[EXTERNAL] Re: [PATCH] PR tree-optimization/102232 Adding a missing pattern to match.pd

Navid Rahimi navidrahimi@microsoft.com
Tue Nov 23 03:10:28 GMT 2021


Thanks Jeff for this too.

Best wishes,
Navid.

________________________________________
From: Jeff Law <jeffreyalaw@gmail.com>
Sent: Monday, November 22, 2021 19:09
To: Richard Biener; Navid Rahimi
Cc: gcc-patches@gcc.gnu.org
Subject: Re: [EXTERNAL] Re: [PATCH] PR tree-optimization/102232 Adding a missing pattern to match.pd

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On 11/10/2021 1:35 AM, Richard Biener via Gcc-patches wrote:
> On Tue, Nov 9, 2021 at 5:25 PM Navid Rahimi <navidrahimi@microsoft.com> wrote:
>> Hi Richard,
>>
>> Thank you so much for your detailed feedback. I am attaching another version of the patch which does include all the changes you mentioned.
>>
>> Bellow you can see my response to your feedbacks:
>>
>>> the canonical order of the plus is (plus:s (trunc_div ...) integer_onep) as
>>> constants come last - you can then remove the 'c'
>> Fixed. I was not aware of the canonical order.
>>
>>> you can use INTEGRAL_TYPE_P (type).
>> Fixed. Didn't know about "type" either.
>>
>>> this test is not necessary
>> Fixed.
>>
>>> But should we also optimize x * (2 + y/x) - y -> 2*x - y % x?  So
>>> it looks like a conflict with the x * (1 + b) <-> x + x * b transform
>>> (fold_plusminus_mult)?  That said, the special case of one
>>> definitely makes the result cheaper (one less operation).
>> For this special case, it does remove operation indeed. But I was not able to reproduce it for any other constant [1]. If it was possible to do it with other constants I would've changed the pattern to have be more general like "x * (C + y/x) - y -> C*x - y % x". Basically anything other than 1 wasn't a win. Regarding the "x * (1 + b) <-> x + x * b" transformation, it appears to me when there is a "- y" at the end "x * (1 + b)", there is opportunity to optimize. Without that "- y" I was not able to make any operation more performant. Either direction, looks like same amount of computation.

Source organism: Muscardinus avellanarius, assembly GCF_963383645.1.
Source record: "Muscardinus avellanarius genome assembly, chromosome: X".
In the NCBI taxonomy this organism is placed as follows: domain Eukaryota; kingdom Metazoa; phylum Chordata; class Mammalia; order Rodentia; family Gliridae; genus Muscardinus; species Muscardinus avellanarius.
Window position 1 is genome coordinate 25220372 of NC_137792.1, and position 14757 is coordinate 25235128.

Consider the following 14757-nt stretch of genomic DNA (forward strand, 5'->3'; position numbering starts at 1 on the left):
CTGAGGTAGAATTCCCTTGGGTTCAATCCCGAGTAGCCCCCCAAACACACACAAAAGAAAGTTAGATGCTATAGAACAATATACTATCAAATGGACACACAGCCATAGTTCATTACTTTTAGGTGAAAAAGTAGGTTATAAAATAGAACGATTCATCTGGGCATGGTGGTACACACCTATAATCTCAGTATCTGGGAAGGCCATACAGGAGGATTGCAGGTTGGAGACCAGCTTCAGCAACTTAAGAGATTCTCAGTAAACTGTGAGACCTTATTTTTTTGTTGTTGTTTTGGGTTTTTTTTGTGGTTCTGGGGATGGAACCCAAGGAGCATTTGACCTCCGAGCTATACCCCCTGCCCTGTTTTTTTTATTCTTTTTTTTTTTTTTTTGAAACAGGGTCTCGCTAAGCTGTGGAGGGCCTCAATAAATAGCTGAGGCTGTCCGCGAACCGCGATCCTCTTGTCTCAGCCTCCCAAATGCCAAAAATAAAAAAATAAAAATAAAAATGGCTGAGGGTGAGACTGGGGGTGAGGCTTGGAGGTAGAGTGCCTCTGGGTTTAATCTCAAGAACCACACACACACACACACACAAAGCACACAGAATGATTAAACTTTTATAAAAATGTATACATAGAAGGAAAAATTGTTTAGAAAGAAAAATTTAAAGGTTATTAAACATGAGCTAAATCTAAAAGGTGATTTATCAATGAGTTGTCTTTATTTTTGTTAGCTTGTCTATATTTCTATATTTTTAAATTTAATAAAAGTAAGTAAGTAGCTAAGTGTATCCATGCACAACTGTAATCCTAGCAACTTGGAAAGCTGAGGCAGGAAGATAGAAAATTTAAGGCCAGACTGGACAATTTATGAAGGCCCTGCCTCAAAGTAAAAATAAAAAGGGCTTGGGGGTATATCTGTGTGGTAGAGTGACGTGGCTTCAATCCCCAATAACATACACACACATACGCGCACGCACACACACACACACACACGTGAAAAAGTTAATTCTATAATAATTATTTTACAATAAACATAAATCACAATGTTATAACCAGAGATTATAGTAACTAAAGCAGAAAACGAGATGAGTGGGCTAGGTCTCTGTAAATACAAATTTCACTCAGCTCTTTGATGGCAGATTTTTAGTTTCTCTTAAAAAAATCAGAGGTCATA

>>
>> 1) https://nam06.safelinks.protection.outlook.com/?url=https%3A%2F%2Fcompiler-explorer.com%2Fz%2FdWsq7Tzf4&data=04%7C01%7Cnavidrahimi%40microsoft.com%7C1ddd355d86ee4a5d645808d9ae2e9e73%7C72f988bf86f141af91ab2d7cd011db47%7C1%7C0%7C637732337521412439%7CUnknown%7CTWFpbGZsb3d8eyJWIjoiMC4wLjAwMDAiLCJQIjoiV2luMzIiLCJBTiI6Ik1haWwiLCJXVCI6Mn0%3D%7C3000&sdata=K4ecZcigYkh8%2BSiqDegRxm72gkL%2FnsbuDDp5nsM3ZqA%3D&reserved=0
>>
>>> Please move the pattern next to the most relatest which I think is
>> Fixed.
>>
>>> the return value of 1 is an unreliable way to fail, please instead call
>>> __builtin_abort ();
>> Fixed.
>>
>>> do we really need -O3 for this?  I think that -O should be enough here?
>> We don't specifically need that. But I realized that the optimization can happen in two different level at the compiler. It seems if you spread the computation over multiple statement like:
>>    int c = a/b;
>>    int y = b * (1 + c);
>>    return y - a;
>>
>> instead of :
>>    return b * (1 + a / b) - a;
>>
>> Then you have to have at least -O1 to have it optimized. Granted, I am not doing that in the testcase. In the new patch I am changing it to -O. Let me know if you have any suggestions.
> -O is fine, generally at -O0 we shouldn't expect such transforms to
> happen (but they still do, of course).
>
> The patch looks OK now.
I've pushed this to the trunk for Navid.

jeff



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